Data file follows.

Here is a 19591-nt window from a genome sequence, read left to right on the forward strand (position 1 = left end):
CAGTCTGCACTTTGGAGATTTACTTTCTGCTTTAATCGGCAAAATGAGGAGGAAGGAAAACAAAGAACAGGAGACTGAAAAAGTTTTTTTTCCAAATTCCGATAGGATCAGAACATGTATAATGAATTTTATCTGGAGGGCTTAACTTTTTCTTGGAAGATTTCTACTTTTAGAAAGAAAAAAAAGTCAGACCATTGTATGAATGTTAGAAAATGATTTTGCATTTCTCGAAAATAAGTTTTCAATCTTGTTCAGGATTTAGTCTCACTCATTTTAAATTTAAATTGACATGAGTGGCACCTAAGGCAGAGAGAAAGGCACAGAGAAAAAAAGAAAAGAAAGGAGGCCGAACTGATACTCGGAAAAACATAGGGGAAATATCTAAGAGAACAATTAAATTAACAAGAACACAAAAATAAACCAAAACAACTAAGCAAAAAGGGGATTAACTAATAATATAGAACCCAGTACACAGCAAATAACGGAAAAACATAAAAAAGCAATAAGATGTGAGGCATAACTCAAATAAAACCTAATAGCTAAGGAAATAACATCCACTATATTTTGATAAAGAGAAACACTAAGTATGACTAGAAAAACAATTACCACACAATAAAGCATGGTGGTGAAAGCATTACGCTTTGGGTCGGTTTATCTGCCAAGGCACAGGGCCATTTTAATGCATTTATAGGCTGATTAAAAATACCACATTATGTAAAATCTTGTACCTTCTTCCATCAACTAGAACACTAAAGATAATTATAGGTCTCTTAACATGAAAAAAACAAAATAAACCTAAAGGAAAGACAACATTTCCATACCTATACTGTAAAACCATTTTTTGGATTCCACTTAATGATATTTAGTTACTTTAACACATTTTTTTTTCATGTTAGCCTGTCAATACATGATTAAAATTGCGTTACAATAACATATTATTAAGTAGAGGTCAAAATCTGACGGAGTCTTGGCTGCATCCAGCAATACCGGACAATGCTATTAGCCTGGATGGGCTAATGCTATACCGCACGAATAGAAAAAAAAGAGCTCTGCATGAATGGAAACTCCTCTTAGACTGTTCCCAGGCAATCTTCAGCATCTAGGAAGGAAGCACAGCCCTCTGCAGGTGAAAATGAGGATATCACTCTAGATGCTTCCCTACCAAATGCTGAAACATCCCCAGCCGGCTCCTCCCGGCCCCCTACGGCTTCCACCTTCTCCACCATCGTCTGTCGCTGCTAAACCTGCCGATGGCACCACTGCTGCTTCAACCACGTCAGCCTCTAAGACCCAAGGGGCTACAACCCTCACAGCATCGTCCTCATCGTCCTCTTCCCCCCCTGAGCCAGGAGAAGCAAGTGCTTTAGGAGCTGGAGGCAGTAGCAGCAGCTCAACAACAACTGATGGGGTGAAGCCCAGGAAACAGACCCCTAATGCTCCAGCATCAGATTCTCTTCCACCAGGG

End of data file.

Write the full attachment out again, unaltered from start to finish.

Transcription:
Here is a 19591-nt window from a genome sequence, read left to right on the forward strand (position 1 = left end):
CAGTCTGCACTTTGGAGATTTACTTTCTGCTTTAATCGGCAAAATGAGGAGGAAGGAAAACAAAGAACAGGAGACTGAAAAAGTTTTTTTTCCAAATTCCGATAGGATCAGAACATGTATAATGAATTTTATCTGGAGGGCTTAACTTTTTCTTGGAAGATTTCTACTTTTAGAAAGAAAAAAAAGTCAGACCATTGTATGAATGTTAGAAAATGATTTTGCATTTCTCGAAAATAAGTTTTCAATCTTGTTCAGGATTTAGTCTCACTCATTTTAAATTTAAATTGACATGAGTGGCACCTAAGGCAGAGAGAAAGGCACAGAGAAAAAAAGAAAAGAAAGGAGGCCGAACTGATACTCGGAAAAACATAGGGGAAATATCTAAGAGAACAATTAAATTAACAAGAACACAAAAATAAACCAAAACAACTAAGCAAAAAGGGGATTAACTAATAATATAGAACCCAGTACACAGCAAATAACGGAAAAACATAAAAAAGCAATAAGATGTGAGGCATAACTCAAATAAAACCTAATAGCTAAGGAAATAACATCCACTATATTTTGATAAAGAGAAACACTAAGTATGACTAGAAAAACAATTACCACACAATAAAGCATGGTGGTGAAAGCATTACGCTTTGGGTCGGTTTATCTGCCAAGGCACAGGGCCATTTTAATGCATTTATAGGCTGATTAAAAATACCACATTATGTAAAATCTTGTACCTTCTTCCATCAACTAGAACACTAAAGATAATTATAGGTCTCTTAACATGAAAAAAACAAAATAAACCTAAAGGAAAGACAACATTTCCATACCTATACTGTAAAACCATTTTTTGGATTCCACTTAATGATATTTAGTTACTTTAACACATTTTTTTTTCATGTTAGCCTGTCAATACATGATTAAAATTGCGTTACAATAACATATTATTAAGTAGAGGTCAAAATCTGACGGAGTCTTGGCTGCATCCAGCAATACCGGACAATGCTATTAGCCTGGATGGGCTAATGCTATACCGCACGAATAGAAAAAAAAGAGCTCTGCATGAATGGAAACTCCTCTTAGACTGTTCCCAGGCAATCTTCAGCATCTAGGAAGGAAGCACAGCCCTCTGCAGGTGAAAATGAGGATATCACTCTAGATGCTTCCCTACCAAATGCTGAAACATCCCCAGCCGGCTCCTCCCGGCCCCCTACGGCTTCCACCTTCTCCACCATCGTCTGTCGCTGCTAAACCTGCCGATGGCACCACTGCTGCTTCAACCACGTCAGCCTCTAAGACCCAAGGGGCTACAACCCTCACAGCATCGTCCTCATCGTCCTCTTCCCCCCCTGAGCCAGGAGAAGCAAGTGCTTTAGGAGCTGGAGGCAGTAGCAGCAGCTCAACAACAACTGATGGGGTGAAGCCCAGGAAACAGACCCCTAATGCTCCAGCATCAGATTCTCTTCCACCAGGG